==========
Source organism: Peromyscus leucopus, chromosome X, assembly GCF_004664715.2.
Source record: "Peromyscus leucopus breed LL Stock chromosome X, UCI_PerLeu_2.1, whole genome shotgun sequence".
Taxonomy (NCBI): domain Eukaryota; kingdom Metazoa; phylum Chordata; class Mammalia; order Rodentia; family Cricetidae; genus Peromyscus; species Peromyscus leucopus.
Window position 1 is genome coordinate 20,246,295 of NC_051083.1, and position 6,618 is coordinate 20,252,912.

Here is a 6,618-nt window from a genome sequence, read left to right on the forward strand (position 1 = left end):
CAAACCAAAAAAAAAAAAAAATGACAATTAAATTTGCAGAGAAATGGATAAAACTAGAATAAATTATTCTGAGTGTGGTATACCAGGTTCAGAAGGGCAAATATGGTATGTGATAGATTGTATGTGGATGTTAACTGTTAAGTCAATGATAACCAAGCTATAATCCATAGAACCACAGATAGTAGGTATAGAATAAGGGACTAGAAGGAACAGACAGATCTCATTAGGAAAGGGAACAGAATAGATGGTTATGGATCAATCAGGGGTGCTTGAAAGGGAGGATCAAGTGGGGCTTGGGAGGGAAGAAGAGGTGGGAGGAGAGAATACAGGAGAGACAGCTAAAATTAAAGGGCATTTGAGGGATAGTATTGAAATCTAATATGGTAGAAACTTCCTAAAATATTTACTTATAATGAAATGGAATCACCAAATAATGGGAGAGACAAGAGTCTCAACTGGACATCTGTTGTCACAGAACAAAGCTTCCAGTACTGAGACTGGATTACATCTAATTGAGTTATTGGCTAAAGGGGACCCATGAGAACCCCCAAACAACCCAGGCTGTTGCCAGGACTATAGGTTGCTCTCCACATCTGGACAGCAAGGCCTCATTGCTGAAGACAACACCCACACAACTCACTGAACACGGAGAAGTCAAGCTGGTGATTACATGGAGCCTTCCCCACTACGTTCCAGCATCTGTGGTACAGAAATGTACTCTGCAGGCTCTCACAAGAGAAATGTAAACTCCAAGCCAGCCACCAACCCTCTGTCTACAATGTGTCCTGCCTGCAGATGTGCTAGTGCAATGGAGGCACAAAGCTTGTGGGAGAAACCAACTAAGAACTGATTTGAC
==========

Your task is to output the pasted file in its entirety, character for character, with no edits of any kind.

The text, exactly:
Source organism: Peromyscus leucopus, chromosome X, assembly GCF_004664715.2.
Source record: "Peromyscus leucopus breed LL Stock chromosome X, UCI_PerLeu_2.1, whole genome shotgun sequence".
Taxonomy (NCBI): domain Eukaryota; kingdom Metazoa; phylum Chordata; class Mammalia; order Rodentia; family Cricetidae; genus Peromyscus; species Peromyscus leucopus.
Window position 1 is genome coordinate 20,246,295 of NC_051083.1, and position 6,618 is coordinate 20,252,912.

Here is a 6,618-nt window from a genome sequence, read left to right on the forward strand (position 1 = left end):
CAAACCAAAAAAAAAAAAAAATGACAATTAAATTTGCAGAGAAATGGATAAAACTAGAATAAATTATTCTGAGTGTGGTATACCAGGTTCAGAAGGGCAAATATGGTATGTGATAGATTGTATGTGGATGTTAACTGTTAAGTCAATGATAACCAAGCTATAATCCATAGAACCACAGATAGTAGGTATAGAATAAGGGACTAGAAGGAACAGACAGATCTCATTAGGAAAGGGAACAGAATAGATGGTTATGGATCAATCAGGGGTGCTTGAAAGGGAGGATCAAGTGGGGCTTGGGAGGGAAGAAGAGGTGGGAGGAGAGAATACAGGAGAGACAGCTAAAATTAAAGGGCATTTGAGGGATAGTATTGAAATCTAATATGGTAGAAACTTCCTAAAATATTTACTTATAATGAAATGGAATCACCAAATAATGGGAGAGACAAGAGTCTCAACTGGACATCTGTTGTCACAGAACAAAGCTTCCAGTACTGAGACTGGATTACATCTAATTGAGTTATTGGCTAAAGGGGACCCATGAGAACCCCCAAACAACCCAGGCTGTTGCCAGGACTATAGGTTGCTCTCCACATCTGGACAGCAAGGCCTCATTGCTGAAGACAACACCCACACAACTCACTGAACACGGAGAAGTCAAGCTGGTGATTACATGGAGCCTTCCCCACTACGTTCCAGCATCTGTGGTACAGAAATGTACTCTGCAGGCTCTCACAAGAGAAATGTAAACTCCAAGCCAGCCACCAACCCTCTGTCTACAATGTGTCCTGCCTGCAGATGTGCTAGTGCAATGGAGGCACAAAGCTTGTGGGAGAAACCAACTAAGAACTGATTTGAC